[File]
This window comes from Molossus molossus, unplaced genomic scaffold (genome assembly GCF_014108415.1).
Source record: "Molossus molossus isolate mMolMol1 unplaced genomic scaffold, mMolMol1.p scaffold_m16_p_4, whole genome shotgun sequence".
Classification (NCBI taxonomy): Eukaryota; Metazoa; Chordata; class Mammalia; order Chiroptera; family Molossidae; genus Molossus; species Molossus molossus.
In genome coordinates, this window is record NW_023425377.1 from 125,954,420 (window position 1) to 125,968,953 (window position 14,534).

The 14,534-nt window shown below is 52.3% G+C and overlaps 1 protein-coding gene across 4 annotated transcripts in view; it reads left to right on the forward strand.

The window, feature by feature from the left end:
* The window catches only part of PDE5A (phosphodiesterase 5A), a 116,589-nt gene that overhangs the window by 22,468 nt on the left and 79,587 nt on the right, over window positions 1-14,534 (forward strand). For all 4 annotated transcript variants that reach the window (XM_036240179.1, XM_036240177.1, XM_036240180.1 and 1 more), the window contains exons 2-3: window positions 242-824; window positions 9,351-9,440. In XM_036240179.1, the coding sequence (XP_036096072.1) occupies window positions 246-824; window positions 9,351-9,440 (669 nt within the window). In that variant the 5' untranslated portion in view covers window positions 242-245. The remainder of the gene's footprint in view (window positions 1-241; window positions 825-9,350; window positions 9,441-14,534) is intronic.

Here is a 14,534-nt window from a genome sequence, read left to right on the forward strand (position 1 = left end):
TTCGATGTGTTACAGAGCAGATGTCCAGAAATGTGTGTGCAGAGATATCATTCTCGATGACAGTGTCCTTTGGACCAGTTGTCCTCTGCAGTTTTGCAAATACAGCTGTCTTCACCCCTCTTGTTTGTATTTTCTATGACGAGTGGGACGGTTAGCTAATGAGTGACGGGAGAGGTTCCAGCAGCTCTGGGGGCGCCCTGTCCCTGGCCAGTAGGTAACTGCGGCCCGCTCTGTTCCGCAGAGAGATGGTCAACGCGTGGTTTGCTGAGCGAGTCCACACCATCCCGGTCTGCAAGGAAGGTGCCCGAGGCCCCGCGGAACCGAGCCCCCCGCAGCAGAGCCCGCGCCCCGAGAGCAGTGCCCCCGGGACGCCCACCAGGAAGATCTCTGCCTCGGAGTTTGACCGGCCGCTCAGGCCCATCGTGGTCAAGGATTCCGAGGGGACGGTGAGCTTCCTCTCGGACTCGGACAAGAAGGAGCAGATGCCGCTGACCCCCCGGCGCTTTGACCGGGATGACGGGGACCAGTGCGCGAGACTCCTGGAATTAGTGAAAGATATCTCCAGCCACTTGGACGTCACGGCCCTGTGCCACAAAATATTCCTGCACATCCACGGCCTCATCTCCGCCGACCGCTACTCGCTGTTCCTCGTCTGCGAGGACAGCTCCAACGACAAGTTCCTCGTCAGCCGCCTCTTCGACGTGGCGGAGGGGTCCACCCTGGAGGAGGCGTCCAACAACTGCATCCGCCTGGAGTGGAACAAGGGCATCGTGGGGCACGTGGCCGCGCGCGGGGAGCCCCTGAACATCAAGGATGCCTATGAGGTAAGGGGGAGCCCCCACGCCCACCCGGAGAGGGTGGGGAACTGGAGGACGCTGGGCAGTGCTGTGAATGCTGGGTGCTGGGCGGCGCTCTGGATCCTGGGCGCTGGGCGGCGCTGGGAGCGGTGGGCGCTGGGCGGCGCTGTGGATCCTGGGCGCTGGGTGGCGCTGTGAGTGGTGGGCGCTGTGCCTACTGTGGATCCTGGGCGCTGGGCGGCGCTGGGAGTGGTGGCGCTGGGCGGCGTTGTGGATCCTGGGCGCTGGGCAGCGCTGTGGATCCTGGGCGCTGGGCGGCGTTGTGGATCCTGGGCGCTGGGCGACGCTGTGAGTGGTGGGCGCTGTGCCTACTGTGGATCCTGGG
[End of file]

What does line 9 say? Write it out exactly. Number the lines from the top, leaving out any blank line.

TTCGATGTGTTACAGAGCAGATGTCCAGAAATGTGTGTGCAGAGATATCATTCTCGATGACAGTGTCCTTTGGACCAGTTGTCCTCTGCAGTTTTGCAAATACAGCTGTCTTCACCCCTCTTGTTTGTATTTTCTATGACGAGTGGGACGGTTAGCTAATGAGTGACGGGAGAGGTTCCAGCAGCTCTGGGGGCGCCCTGTCCCTGGCCAGTAGGTAACTGCGGCCCGCTCTGTTCCGCAGAGAGATGGTCAACGCGTGGTTTGCTGAGCGAGTCCACACCATCCCGGTCTGCAAGGAAGGTGCCCGAGGCCCCGCGGAACCGAGCCCCCCGCAGCAGAGCCCGCGCCCCGAGAGCAGTGCCCCCGGGACGCCCACCAGGAAGATCTCTGCCTCGGAGTTTGACCGGCCGCTCAGGCCCATCGTGGTCAAGGATTCCGAGGGGACGGTGAGCTTCCTCTCGGACTCGGACAAGAAGGAGCAGATGCCGCTGACCCCCCGGCGCTTTGACCGGGATGACGGGGACCAGTGCGCGAGACTCCTGGAATTAGTGAAAGATATCTCCAGCCACTTGGACGTCACGGCCCTGTGCCACAAAATATTCCTGCACATCCACGGCCTCATCTCCGCCGACCGCTACTCGCTGTTCCTCGTCTGCGAGGACAGCTCCAACGACAAGTTCCTCGTCAGCCGCCTCTTCGACGTGGCGGAGGGGTCCACCCTGGAGGAGGCGTCCAACAACTGCATCCGCCTGGAGTGGAACAAGGGCATCGTGGGGCACGTGGCCGCGCGCGGGGAGCCCCTGAACATCAAGGATGCCTATGAGGTAAGGGGGAGCCCCCACGCCCACCCGGAGAGGGTGGGGAACTGGAGGACGCTGGGCAGTGCTGTGAATGCTGGGTGCTGGGCGGCGCTCTGGATCCTGGGCGCTGGGCGGCGCTGGGAGCGGTGGGCGCTGGGCGGCGCTGTGGATCCTGGGCGCTGGGTGGCGCTGTGAGTGGTGGGCGCTGTGCCTACTGTGGATCCTGGGCGCTGGGCGGCGCTGGGAGTGGTGGCGCTGGGCGGCGTTGTGGATCCTGGGCGCTGGGCAGCGCTGTGGATCCTGGGCGCTGGGCGGCGTTGTGGATCCTGGGCGCTGGGCGACGCTGTGAGTGGTGGGCGCTGTGCCTACTGTGGATCCTGGG